What is the Difference between a Summer Tire and a Winter Tire?

In Quebec, it is required to have winter tires on your vehicle between December 1st and March 15th. But why is it important to change our tires in the winter? What are the differences between summer tires and winter tires? It’s all a question of efficiency…and rubber! In order to have a better understanding of the difference between summer and winter tires and why it is so important to follow the SAAQ’s regulations, here are some explanations that will convince you to change your tires!

What is a summer tire?

Summer tires are quite supple in order to adhere properly to dry road, and also have precise grooves to help evacuate water in case of rain. They are the most common type of tire; vehicles are generally sold with their summer tires.

It is very important not to drive with summer tires during the winter! Below 7 degrees, summer tires tend to harden and lose their adherence. Your vehicle will lose maneuverability while also increasing braking distances, which is very dangerous, especially on snowy or icy roads. You could also get an expensive ticket!

What is a winter tire?

Winter tires are designed to perform better in the cold and snow. They remain supple enough to adhere well to the road, while evacuating snow and rain with the help of specially adapted tire insoles.

The rubber used to make winter tires is designed to remain supple even below 7 degrees. While summer tires harden in the cold, winter tires continue to adhere to the road and improve your vehicle’s maneuverability while maintaining a good braking distance. They also have a deeper insole to help avoid any accumulation of snow. Finally, winter tires have additional grooves to ensure the evacuation of snow and water and considerably reduce your risk of aquaplaning.

However, keep in mind that all the qualities of the winter tire do not apply in the summer heat. Winter tires tend to get worn out much more quickly during the summer, which can be expensive. As well as premature wear (which can increase your risk of getting a flat tire), winter tires lose adherence and stability and become progressively more dangerous. Braking distances are much longer in an emergency situation.

Keeping the safety aspect in mind, you could also see an increase in your gas bill if you keep your winter tires during the summer! Winter tires provide more resistance on the road, which forces the motor to work harder, therefore consuming more gas.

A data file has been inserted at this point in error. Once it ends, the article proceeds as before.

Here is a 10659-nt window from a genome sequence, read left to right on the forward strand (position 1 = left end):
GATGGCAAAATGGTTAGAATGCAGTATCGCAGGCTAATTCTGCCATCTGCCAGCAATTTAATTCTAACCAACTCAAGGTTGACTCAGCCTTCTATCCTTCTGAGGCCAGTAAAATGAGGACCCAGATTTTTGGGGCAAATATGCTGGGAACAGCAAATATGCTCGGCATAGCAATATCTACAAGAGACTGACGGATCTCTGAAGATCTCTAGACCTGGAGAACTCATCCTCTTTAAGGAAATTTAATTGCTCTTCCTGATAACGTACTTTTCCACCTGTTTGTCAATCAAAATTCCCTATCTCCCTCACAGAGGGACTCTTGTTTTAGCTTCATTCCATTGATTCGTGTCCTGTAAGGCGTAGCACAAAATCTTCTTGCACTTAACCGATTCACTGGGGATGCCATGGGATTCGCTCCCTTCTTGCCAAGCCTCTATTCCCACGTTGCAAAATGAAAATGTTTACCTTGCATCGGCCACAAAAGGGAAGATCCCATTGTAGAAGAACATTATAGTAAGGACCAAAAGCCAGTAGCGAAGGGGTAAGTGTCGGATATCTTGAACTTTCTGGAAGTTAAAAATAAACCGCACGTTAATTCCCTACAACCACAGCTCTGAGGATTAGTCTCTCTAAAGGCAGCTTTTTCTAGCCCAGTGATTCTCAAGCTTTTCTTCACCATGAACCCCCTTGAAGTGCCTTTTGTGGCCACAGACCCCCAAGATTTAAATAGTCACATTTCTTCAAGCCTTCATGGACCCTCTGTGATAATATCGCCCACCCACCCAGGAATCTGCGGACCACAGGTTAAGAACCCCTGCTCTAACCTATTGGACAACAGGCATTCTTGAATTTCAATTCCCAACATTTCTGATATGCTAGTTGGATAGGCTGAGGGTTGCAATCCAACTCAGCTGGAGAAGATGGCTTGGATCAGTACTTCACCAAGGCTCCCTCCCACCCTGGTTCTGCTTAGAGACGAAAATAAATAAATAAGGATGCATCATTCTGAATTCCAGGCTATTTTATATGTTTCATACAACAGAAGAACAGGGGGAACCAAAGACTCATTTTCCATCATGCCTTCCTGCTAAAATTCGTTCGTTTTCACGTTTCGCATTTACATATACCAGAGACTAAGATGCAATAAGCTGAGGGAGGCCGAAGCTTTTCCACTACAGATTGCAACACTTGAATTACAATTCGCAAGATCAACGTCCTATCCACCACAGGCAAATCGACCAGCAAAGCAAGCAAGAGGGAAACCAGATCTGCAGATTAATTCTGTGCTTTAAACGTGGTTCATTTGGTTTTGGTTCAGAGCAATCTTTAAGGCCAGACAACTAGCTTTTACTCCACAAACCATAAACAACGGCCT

What is an all-season tire?

In order to avoid having to change and store their tires twice a year, certain people prefer to use all-season tires approved for winter. These tires are presented as a great compromise between summer and winter tires due to their specific rubber blend (both supple and rigid) and a design that makes them adhere to dry, wet, snowy, and icy roads.

Unfortunately, by wanting to adapt to every type of weather, all-season tires do not perform very well during the winter. They lose up to 40% of their adherence in temperatures below 7 degrees, and their lifespan will inevitably be shorter than good summer or winter tires. They are therefore not recommended for people who drive a lot on snowy roads or in difficult winter conditions, even if they are approved for winter and carry the associated pictogram. In case of a particularly difficult winter, it is important to change your tires for safer and more performant winter tires.

Why should I change my tires?

Seeing as both summer and winter tires have characteristics proper to each season (and their road conditions), it would be regrettable not to take advantage of everything they have to offer. Obviously, we install our winter tires in order to be in compliance with the law, but also to feel safer and more in control of our vehicle, even on icy roads!

To avoid waiting at the garage when it’s time to change your tires, schedule your appointment ahead of time at one of our Centre Auto Point S. Try to plan ahead and have your winter tires installed before December 1st…and don’t forget that by changing your tires often you are avoiding them becoming worn out prematurely; you will save money long term.

Summer and winter tires have many differences:

  • their rubber blends,
  • the depth of their insoles,
  • the number and location of their grooves,

It is better to take advantage of each of their characteristics in order to ensure good maneuverability on the road! If you don’t know which tire to choose, discover our top 5 winter tires and top 5 summer tires.

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Traction - dry road

Dry-road traction is a tire's ability to brake effectively and respond well to the steering wheel on dry roads.

Traction - wet road

Wet traction is a tire's resistance to hydroplaning and its ability to provide safe driving in wet conditions.

Traction - snowy road

Snow-covered road traction is a tire's ability to operate on partially or completely snow-covered pavement.

Traction - icy road

Ice traction is a tire's ability to operate on partially or completely ice-covered pavement.

Durability

Durability refers to how many kilometres a tire can go before it stops performing.

Comfort/noise

Comfort refers to the ride quality of a tire and the noise it emits on the road.